Julie Guthrie mage face detail

The Solis Media
Guide to painting miniature figures


Updated 28 June 2000

Nearly finished Ogre
The Tatoo Ogre

The Ogres back showing tatoos
The Ogres Face detail showing tatoos

Anuver ogre, from 1988.... EezArd.

OK, since we are talking about skin colour, please note we are talking about FANTASY figures here. Green, Blue, Black, Red or White, its all just paint to us. We do not condone racism in any way. PERIOD.

Skin Problems?

Painting flesh tones can be a problem sometimes. Most pre-mixed flesh colours are not that great from the pot. Paint it on your hand - is it the same colour??? So what do we do? Well, for pale to medium brown skin colours, I use a mix of dark brown and tan, with pink, yellow and white to reach the highlights. For darker skin tones I add maroons to the dark brown base coats. Dark skin is a real problem for me, since the contrast between darkest and lightest tones is limited. You can use glossy varnishes to make highlights shine, but I cant say I have achieved really good results yet. Luckily, most figures have a limited amout of bare flesh showing. See the faces page for good tips which you can apply to the body muscles or hands too. You can add great tatoos with sepia, blue and black ink. wait for them to dry, then seal over with thin ink washes for an ingrained, permanent look!

Examples Big figures such ar ogres and minataurs (its traditional for these chaps to run round in states of undress) are great for on-figure mixing. I use a dark undercoat and build up areas of mid tone with tans and browns. These are blended into the shadows with ink and water. I try to achieve a realistic (?) look so I add ink washes over the highlights too, and then scrub them out with a dry or damp brush where needed.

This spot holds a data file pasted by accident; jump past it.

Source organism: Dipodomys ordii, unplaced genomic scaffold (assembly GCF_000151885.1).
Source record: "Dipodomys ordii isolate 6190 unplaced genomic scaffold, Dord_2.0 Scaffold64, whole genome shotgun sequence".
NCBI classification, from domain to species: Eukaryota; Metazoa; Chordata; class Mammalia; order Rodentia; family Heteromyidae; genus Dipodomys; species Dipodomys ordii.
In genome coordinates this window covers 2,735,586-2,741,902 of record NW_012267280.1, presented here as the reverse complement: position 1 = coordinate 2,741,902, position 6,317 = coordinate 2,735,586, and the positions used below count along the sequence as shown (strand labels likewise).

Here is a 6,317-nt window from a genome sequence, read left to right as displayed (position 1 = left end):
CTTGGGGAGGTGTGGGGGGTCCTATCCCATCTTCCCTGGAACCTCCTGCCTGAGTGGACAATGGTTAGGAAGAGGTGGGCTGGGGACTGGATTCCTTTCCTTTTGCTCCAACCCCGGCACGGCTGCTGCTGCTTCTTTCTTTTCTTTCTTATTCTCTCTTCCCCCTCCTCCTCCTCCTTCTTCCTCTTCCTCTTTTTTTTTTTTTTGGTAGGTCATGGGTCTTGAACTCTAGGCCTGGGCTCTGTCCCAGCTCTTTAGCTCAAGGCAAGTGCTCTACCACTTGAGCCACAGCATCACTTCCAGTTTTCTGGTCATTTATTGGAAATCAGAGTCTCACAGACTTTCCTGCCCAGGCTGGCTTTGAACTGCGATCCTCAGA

This Citadel Ogre (started in 1988 and still not completed!) is a good example. First a mix of dark brown undercoat made from Tamiya flat black (XF-1) and Armoury Chocolate brown acrylic. I let this dry completely. Mix some tan with the chocolate brown, and paint it on all over the flesh. Whilst wet, add some flesh colour straight from the pot (this was citadel colour) to the muscles and blend into the previous darker tones. Keep the brush moist but not dripping. Work quickly before the paint skins over. Carry out the same principle again, with the same flesh colour and gradually work the highlights up lighter. I added some deep red to the mix and worked that into the face and sun-burnt areas too. I then let this figure dry fully. Next add the tatoos. These are blue/black ink applied with a fine rotring pen or brush. Wait 'till they dry FULLY. To seal them into the skin, I applied a thin wash of sepia (I think - a red brown will do) ink, and worked it into the crevices and deep areas with a touch of dark brown paint added. I then mixed some thin pale flesh colour with the ink and put a glaze over the figure. The nose and ears were reddened up again as they had lost some colour. Finally the figure is varnished with a satin finish.

Make sure you let dark colours dry before going over them as they can mask other colours or go muddy. This is very important when using inks washes and also before varnishing. Dont use old varnish, and dont apply any varnish too thick as it can go cloudy.

(notice the poor painting on the green cloth - its the first few coats of green before any blending. I need to shade it with some ink, and make it more olive drab in tone. Oh well, one day......)

These orcs have been contoured and shaded. A mix of styles that allows me to maximise contrast on these dark figures. I chose a dark skin colour with ashen highlights as we used these in a Middle Earth campaign.

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